Seagate holds out on DDS-5


Although fellow consortium members Hewlett-Packard and Sony have shelved plans to manufacture future-generation Digital Data Storage (DDS) Digital Audio Tape (DAT) drives, Seagate says it is assessing the possibility of bringing a DDS-5 product to market. Seagate is expected to announce its plans as early as this month.

"We're currently investigating market opportunities for product enhancements," says Bob Hawkins, director of DDS/Travan product-line management at Seagate. While Seagate would not comment on the specifics of its plan, HP officials speculate that such a move would likely involve some sort of technology licensing agreement with either HP or Sony.

Currently in its fourth generation, DDS offers 20GB of native capacity and a 3MBps transfer rate. Proposed fifth-generation drives would double capacity and performance to 40GB and 6MBps.

HP has a working prototype of a fifth-generation drive, which the company says it could bring to market, but believes DLT1 is a more attractive option. "If we need to, we could bring DDS-5 to market, but Benchmark DLT1 currently fills the gap better," says Dave Robertson, product manager, Network Storage North America, at Hewlett-Packard.

DLT1 drives provide 40GB of native capacity and a 3MBps native transfer rate. Competitively priced at $1,499, they are backward read-compatible with Quantum's DLT 4000 format. Benchmark claims that 32% of its customers are former DDS users.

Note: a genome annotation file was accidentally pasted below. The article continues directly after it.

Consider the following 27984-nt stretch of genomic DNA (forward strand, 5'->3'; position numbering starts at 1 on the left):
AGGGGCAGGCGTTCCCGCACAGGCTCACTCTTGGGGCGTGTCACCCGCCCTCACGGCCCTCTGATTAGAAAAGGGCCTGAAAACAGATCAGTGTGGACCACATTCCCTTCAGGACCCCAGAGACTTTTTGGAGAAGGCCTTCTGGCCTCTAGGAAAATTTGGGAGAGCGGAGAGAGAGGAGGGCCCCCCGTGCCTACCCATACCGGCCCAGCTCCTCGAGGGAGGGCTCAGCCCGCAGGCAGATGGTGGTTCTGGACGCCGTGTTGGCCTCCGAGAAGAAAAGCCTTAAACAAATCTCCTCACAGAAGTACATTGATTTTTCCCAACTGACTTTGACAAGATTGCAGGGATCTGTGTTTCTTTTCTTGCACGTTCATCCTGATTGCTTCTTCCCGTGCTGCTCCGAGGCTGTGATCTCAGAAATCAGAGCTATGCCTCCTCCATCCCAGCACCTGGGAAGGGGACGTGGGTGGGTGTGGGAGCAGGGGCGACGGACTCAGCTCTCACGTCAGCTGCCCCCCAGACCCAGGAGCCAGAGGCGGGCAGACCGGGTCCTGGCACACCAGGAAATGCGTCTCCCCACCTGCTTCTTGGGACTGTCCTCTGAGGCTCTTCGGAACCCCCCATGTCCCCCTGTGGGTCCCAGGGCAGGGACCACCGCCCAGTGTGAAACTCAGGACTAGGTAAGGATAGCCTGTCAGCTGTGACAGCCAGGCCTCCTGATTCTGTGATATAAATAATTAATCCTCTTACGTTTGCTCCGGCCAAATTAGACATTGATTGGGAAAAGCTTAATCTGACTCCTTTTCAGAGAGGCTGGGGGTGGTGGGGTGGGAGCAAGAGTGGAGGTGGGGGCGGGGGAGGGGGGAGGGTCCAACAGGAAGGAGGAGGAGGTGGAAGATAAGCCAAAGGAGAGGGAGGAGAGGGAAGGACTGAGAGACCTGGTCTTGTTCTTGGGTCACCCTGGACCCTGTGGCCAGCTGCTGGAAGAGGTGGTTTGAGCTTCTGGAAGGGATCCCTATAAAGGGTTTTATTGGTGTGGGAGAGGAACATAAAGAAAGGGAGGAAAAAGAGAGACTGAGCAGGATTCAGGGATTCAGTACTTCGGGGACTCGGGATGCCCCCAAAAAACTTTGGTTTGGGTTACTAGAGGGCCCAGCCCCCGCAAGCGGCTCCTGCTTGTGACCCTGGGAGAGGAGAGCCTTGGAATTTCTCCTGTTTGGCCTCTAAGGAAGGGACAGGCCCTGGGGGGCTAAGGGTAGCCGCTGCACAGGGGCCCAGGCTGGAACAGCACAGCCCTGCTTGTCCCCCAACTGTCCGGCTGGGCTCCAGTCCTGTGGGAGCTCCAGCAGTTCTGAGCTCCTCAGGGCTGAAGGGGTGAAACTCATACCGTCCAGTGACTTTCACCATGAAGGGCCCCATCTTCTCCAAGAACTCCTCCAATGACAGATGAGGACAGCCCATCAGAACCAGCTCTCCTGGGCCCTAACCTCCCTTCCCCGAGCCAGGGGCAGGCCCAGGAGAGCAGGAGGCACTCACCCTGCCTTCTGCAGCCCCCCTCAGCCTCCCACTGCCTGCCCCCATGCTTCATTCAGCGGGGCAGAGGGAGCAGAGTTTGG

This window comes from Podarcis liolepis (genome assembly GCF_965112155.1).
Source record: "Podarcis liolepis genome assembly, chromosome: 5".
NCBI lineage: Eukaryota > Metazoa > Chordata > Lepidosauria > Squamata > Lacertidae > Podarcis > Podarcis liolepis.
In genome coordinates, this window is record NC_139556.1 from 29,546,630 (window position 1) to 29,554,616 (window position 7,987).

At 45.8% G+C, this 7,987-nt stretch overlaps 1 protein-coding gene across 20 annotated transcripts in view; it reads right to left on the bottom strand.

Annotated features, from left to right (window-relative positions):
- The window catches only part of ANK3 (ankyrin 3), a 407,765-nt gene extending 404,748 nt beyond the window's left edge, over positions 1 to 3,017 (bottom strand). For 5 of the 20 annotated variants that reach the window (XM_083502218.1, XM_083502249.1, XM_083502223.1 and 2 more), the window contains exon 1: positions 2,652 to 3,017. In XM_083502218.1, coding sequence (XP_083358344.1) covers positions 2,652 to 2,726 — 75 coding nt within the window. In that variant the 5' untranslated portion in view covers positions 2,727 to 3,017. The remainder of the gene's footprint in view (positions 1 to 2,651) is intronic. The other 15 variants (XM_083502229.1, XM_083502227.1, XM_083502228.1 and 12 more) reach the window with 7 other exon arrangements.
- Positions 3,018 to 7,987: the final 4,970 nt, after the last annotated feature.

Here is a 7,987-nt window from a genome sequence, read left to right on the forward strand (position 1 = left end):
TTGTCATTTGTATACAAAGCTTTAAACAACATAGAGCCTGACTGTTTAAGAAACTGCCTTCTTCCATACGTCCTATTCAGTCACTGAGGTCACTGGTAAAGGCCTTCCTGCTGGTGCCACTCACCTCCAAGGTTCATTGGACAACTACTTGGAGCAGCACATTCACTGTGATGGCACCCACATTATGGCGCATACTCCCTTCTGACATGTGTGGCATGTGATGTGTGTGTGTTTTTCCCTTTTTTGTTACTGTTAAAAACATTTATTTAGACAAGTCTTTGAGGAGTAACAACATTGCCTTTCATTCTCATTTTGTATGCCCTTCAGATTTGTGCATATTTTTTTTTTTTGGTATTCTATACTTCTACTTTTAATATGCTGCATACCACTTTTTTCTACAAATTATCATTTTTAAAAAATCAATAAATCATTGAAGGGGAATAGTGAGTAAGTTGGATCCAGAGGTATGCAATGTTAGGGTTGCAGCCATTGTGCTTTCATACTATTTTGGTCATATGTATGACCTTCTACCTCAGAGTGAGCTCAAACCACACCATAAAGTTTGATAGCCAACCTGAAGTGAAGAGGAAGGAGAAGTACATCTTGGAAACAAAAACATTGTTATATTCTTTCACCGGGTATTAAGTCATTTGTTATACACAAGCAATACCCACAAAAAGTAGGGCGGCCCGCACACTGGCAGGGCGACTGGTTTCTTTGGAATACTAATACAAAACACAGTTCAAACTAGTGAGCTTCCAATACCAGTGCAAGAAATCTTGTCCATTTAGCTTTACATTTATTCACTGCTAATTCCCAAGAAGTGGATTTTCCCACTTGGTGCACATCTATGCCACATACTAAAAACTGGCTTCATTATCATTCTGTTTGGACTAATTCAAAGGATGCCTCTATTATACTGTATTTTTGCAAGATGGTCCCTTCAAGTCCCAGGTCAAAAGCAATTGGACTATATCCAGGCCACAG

Sony, meanwhile, says it is migrating its DDS customers to its enhanced AIT-1 line, which it began shipping in January. These drives have a maximum 35GB capacity and 4MBps transfer rate and are priced at $1,395.

But don't look for DDS to disappear overnight. "DDS is one of the most popular drives on the market," says Bob Abraham of Ojai, CA-based Freeman Reports. "It has taken drive shipments 13 years to peak, and the decline will be slow."

"There are several years of product life in our DDS-2, -3, and -4 drives," says HP's Robertson, "and our DDS-3 and DDS-4 autoloaders have been good sellers."

Unit shipments of DDS drives are expected to decrease to fewer than 100,000 drives by 2006, down from 1.4 million in 2000, according to a preliminary projection of the soon-to-be-published (July) Freeman Reports. Revenue, meanwhile, is projected to drop from approximately $700 million to less than $50 million over the same period.

This article was originally published on June 01, 2001